Final reflection for JNAL 5002
This course has made me open my eyes to the many different avenues that people choose to consume media. And how creating and identifying these pathways is the future of journalism. As much as I’d like to be writing a column for a daily print newspaper the fact is, we can’t say if those types of papers will even be around in 20 years. This courses most valuable lesson for me was, adaptability will be the future of journalism and being able to adapt new pipelines for news consumers.
I think to meet these challenges that being able to identify the audience you are reaching becomes even more important. The other challenge journalists face today are the creation of news deserts and lack of trust in the media.
The only way to face these challenges is head on by letting your reporting and work speak for itself there will always misinformation and disinformation, being a reporter in the 2020’s you must be able to navigate through the false sea and get the facts. And this course helped us gain the tools to challenge misinformation and disinformation.
Personal thoughts of the themes in Emerging Technologies
The disappearance of local news outlets is creating news deserts that leave local government mostly unchecked. As a journalism student this is worrisome because this means there is less opportunity and rampant spending in local municipalities.
Facebook and google have become media giants but are not media outlets, they have taken over the space while they create absolutely no content. Its unsettling to think I could work months on a project just to become a google box and therefore no one actually sees the full piece because they have just read the blurb on google or the caption on Facebook.
Journalists need to identify their audience while staying away from creating a single persona that dominates the vision of who they write pieces for. I think this is the key to battling the two points above, if you can identify an audience in which there is a need then the audience you are serving will be able to cut through google and Facebook and the writer will be able to engage with their audience.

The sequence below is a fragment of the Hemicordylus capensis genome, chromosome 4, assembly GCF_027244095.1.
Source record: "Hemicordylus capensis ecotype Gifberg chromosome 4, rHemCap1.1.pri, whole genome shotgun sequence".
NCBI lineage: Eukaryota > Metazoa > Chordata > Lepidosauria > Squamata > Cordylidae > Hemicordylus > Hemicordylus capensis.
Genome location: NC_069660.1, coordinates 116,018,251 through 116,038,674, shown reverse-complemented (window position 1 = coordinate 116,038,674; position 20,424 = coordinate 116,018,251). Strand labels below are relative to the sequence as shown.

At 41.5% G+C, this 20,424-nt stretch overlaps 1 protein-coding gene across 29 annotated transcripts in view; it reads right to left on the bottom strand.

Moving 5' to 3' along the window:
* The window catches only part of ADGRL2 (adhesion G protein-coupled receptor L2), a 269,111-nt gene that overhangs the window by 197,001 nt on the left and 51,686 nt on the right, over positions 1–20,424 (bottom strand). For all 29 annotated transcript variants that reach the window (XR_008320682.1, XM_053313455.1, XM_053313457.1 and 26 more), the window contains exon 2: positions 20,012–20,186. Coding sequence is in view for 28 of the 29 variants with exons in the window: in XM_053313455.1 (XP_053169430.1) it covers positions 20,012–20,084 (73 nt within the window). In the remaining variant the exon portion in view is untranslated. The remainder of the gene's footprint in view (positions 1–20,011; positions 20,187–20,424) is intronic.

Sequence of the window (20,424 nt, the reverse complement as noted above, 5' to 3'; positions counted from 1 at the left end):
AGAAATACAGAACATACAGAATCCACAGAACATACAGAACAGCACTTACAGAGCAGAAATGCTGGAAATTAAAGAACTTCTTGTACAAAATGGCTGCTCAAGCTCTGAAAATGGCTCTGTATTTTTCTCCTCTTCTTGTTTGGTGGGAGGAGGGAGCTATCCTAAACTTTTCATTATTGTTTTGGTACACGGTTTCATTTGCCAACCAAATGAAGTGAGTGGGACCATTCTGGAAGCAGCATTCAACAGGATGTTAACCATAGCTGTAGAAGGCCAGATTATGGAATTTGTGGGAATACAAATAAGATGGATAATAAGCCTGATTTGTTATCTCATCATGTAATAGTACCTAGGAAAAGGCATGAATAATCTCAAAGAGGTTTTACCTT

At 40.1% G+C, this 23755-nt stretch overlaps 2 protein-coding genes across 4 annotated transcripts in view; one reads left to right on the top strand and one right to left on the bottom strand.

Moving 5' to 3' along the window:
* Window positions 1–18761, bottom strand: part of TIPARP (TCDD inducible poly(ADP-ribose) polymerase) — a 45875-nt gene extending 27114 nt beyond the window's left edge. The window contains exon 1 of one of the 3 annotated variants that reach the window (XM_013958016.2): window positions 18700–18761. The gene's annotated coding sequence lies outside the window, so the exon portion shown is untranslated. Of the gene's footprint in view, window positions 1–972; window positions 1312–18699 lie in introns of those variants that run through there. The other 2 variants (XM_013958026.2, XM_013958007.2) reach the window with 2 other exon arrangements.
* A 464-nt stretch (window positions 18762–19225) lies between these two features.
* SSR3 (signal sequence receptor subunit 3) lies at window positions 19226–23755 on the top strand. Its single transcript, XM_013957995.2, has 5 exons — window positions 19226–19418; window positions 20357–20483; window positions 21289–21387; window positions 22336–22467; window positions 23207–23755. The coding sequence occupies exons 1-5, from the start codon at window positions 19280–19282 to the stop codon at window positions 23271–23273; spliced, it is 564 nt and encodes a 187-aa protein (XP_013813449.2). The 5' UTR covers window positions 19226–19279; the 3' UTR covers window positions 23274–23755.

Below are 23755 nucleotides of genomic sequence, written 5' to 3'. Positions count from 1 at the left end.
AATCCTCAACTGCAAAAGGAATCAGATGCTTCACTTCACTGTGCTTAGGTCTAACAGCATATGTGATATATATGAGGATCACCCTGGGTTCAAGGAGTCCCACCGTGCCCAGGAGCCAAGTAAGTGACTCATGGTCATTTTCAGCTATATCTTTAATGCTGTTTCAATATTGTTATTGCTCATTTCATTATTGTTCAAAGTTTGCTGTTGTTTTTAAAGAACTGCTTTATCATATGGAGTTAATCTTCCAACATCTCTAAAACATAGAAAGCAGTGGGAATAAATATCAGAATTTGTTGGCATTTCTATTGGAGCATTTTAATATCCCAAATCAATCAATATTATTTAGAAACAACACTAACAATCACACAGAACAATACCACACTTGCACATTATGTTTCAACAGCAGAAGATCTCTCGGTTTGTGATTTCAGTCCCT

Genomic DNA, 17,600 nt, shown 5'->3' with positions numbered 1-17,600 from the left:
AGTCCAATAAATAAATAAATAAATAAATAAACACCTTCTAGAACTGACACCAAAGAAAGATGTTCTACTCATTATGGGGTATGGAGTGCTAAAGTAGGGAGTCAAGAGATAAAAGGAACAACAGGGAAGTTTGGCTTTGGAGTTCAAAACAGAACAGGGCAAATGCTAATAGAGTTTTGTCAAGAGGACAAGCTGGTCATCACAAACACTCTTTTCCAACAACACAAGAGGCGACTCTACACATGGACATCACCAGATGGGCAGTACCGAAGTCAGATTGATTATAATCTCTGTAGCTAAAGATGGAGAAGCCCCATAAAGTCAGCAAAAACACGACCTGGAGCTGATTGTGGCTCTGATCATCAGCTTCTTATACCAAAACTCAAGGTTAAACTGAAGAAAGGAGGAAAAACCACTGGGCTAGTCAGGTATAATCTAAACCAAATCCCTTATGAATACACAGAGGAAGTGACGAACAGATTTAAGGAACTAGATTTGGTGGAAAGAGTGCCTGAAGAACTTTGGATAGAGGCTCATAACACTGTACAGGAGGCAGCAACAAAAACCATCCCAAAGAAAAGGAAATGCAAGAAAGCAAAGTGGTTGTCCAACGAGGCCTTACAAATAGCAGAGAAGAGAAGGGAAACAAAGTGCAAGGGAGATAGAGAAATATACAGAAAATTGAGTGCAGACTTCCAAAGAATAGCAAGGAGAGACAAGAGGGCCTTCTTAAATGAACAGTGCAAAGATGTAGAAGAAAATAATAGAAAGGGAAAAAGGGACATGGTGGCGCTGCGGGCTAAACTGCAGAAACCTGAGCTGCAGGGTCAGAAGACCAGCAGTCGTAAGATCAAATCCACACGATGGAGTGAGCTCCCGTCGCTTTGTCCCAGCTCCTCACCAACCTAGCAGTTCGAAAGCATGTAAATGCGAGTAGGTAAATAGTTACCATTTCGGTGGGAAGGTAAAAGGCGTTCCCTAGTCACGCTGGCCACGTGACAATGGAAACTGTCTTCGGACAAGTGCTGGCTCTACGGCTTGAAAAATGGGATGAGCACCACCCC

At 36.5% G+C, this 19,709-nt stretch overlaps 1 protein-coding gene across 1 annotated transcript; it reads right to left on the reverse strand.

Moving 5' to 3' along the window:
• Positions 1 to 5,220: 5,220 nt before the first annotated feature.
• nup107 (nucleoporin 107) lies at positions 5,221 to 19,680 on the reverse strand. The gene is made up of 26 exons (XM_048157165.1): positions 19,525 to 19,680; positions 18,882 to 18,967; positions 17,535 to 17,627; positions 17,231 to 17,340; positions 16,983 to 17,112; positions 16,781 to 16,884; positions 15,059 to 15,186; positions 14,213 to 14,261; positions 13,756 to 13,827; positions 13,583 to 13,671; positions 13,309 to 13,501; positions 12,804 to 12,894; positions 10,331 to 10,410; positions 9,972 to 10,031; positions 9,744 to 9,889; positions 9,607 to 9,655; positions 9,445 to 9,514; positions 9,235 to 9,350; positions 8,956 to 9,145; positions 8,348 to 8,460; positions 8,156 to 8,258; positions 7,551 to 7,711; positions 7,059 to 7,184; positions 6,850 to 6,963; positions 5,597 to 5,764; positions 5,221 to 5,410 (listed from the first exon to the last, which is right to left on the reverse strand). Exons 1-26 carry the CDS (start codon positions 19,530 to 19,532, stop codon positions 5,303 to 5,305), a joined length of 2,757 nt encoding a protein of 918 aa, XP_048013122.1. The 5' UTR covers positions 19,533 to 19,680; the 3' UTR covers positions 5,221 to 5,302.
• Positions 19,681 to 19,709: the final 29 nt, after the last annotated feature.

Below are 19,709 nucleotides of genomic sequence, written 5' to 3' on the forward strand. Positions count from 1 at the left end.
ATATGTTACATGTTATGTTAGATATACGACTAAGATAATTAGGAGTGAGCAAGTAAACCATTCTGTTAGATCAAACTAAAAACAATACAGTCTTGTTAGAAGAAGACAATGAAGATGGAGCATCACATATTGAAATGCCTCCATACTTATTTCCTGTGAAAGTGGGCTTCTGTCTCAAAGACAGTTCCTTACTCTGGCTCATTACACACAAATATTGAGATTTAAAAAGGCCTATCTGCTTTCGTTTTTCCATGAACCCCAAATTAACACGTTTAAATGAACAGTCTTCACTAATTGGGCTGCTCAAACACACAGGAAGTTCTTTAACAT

Story Telling Two Ways Part 1
Nelson High School Walk Out
Story Telling Two Ways Part 2
Enhanced online formatting
Walk Outs at Ontario High Schools
Locations of the high schools in Ontario that have participated in a walk out this school year. Take a look at the unique situations of each walkout below. Do Ontario high schools need to strengthen their sexual assault and violence protocols?
Waterdown District High School
The students at WDHS staged a walk out in early October 2021. The walk out was in response to the the principal of the school reminding students of the dress code on the morning announcements just days after a reported sexual assault.
In a statement on the schools website Principal Theresa Sgambota had to walk back the announcement, “We regret the timing of today’s morning announcement about appropriate dress at school. The timing of the announcement was insensitive to the ongoing concerns about sexual assault. We are sorry and wish to apologize to anyone who interpreted this announcement as being unsupportive of victims of sexual assault or abuse. We vigorously denounce victim blaming. Sexual assault has nothing to do with what someone wears,” she said.
Applewood Heights and Cawthra Park
The students at these schools staged a walk out in early November 2021. The Peel District students walked out together in solidarity. They felt that allegations of sexual assault are being dismissed by schools and the school board.
Nelson High School
Students at Nelson High School walked out in late November 2021. The students were upset with school administrators referred to allegations of sexual assault against a student as, “rumours.” The letter to families of Nelson said, “we’ve become aware of the rumours circulating on social media and in the community about a sexual assault involving Nelson students.”
Kai Ruhl a grade 11 student at Nelson High School, said, “schools should understand that it’s, unfortunately, going to be a part of people’s high school experience, sexual assault, it’s not uncommon.” Adding, “acknowledgement is the key right now because so many schools want to deny this is happening,” they said.